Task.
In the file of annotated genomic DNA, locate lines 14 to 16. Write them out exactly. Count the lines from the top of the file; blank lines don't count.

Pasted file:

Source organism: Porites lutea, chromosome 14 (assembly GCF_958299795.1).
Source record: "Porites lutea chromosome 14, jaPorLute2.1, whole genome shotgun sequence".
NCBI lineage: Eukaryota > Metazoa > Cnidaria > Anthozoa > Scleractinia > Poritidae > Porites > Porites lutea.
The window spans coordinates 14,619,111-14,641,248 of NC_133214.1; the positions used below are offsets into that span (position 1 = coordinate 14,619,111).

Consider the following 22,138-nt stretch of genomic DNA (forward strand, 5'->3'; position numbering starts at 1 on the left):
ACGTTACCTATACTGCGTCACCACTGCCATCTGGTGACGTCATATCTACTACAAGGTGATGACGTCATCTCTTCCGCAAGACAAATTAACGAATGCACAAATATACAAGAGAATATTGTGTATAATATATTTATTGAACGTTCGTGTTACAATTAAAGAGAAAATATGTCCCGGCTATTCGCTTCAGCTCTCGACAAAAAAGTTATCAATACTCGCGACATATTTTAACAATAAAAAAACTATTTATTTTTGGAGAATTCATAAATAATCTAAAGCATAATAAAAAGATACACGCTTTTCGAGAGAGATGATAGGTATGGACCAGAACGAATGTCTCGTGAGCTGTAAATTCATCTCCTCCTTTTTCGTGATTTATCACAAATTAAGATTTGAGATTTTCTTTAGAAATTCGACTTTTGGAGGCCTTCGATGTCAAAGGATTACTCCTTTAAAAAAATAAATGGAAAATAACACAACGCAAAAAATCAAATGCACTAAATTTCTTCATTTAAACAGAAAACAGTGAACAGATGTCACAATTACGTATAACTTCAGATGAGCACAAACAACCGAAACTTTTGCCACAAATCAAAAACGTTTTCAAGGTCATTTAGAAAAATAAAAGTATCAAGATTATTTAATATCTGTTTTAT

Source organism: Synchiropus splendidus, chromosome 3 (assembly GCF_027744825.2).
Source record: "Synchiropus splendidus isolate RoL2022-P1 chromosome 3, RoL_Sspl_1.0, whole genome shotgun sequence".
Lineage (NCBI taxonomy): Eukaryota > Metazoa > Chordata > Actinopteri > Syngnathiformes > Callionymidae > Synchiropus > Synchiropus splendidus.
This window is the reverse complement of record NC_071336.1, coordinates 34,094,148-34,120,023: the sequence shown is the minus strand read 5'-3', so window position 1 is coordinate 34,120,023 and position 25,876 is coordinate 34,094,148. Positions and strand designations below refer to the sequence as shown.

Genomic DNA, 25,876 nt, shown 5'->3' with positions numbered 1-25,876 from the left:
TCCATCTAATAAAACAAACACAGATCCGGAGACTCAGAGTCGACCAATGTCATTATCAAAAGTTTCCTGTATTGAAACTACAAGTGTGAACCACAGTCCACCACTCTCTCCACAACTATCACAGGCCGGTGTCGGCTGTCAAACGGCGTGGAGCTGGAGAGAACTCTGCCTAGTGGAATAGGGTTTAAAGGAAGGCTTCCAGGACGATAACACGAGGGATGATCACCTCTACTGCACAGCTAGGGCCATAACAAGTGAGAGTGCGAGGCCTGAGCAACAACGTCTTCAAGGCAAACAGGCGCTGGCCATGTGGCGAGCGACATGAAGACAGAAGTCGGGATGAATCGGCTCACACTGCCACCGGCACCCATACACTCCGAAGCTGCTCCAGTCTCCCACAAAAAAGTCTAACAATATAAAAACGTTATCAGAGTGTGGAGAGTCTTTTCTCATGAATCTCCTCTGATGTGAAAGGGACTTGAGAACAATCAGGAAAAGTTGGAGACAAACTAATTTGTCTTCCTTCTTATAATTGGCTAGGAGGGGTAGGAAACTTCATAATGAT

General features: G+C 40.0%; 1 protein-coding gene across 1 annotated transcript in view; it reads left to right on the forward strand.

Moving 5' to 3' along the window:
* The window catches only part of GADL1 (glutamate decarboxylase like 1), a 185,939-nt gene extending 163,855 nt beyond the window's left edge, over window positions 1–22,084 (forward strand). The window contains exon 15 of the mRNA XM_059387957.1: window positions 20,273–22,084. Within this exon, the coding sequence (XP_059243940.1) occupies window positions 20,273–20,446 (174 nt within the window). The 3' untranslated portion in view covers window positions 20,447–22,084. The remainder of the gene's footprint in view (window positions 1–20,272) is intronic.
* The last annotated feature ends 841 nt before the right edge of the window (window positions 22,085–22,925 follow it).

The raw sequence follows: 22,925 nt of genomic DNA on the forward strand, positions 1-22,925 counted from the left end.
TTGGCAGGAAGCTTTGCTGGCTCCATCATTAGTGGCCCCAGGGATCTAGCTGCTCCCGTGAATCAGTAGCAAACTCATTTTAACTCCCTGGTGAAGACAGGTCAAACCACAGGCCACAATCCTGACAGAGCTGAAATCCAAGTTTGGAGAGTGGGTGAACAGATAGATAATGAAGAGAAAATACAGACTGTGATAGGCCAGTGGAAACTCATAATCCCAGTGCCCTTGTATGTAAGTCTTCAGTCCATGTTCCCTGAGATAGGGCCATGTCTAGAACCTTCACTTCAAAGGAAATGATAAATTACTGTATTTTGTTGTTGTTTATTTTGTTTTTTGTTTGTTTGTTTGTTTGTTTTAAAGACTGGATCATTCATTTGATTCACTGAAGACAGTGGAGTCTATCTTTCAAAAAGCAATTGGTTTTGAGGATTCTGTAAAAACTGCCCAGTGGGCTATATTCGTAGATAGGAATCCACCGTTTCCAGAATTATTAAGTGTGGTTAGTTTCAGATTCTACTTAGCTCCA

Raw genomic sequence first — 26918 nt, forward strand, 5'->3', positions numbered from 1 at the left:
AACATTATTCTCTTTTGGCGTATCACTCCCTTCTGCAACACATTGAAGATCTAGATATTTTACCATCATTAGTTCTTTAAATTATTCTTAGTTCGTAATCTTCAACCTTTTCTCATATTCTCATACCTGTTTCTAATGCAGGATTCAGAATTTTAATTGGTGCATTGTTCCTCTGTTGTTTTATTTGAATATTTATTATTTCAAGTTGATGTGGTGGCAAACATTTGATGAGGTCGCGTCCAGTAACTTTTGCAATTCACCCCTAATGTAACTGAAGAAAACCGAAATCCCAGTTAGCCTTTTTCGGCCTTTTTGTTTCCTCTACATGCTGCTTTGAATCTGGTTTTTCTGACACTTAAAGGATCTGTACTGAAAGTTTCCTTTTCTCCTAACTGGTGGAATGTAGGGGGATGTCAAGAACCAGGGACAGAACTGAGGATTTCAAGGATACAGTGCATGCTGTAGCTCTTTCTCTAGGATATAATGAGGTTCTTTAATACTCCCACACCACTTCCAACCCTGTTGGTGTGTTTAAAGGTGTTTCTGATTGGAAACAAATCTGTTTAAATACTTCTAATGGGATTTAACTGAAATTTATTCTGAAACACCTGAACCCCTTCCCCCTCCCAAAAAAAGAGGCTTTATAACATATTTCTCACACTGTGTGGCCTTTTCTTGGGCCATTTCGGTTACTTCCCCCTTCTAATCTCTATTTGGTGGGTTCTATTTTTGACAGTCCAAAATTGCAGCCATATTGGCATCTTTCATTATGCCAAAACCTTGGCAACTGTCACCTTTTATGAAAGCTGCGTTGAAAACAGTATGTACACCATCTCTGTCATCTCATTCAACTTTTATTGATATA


Moving 5' to 3' along the window:
* The window catches only part of GADL1 (glutamate decarboxylase like 1), a 185,939-nt gene extending 163,855 nt beyond the window's left edge, over window positions 1–22,084 (forward strand). The window contains exon 15 of the mRNA XM_059387957.1: window positions 20,273–22,084. Within this exon, the coding sequence (XP_059243940.1) occupies window positions 20,273–20,446 (174 nt within the window). The 3' untranslated portion in view covers window positions 20,447–22,084. The remainder of the gene's footprint in view (window positions 1–20,272) is intronic.
* The last annotated feature ends 841 nt before the right edge of the window (window positions 22,085–22,925 follow it).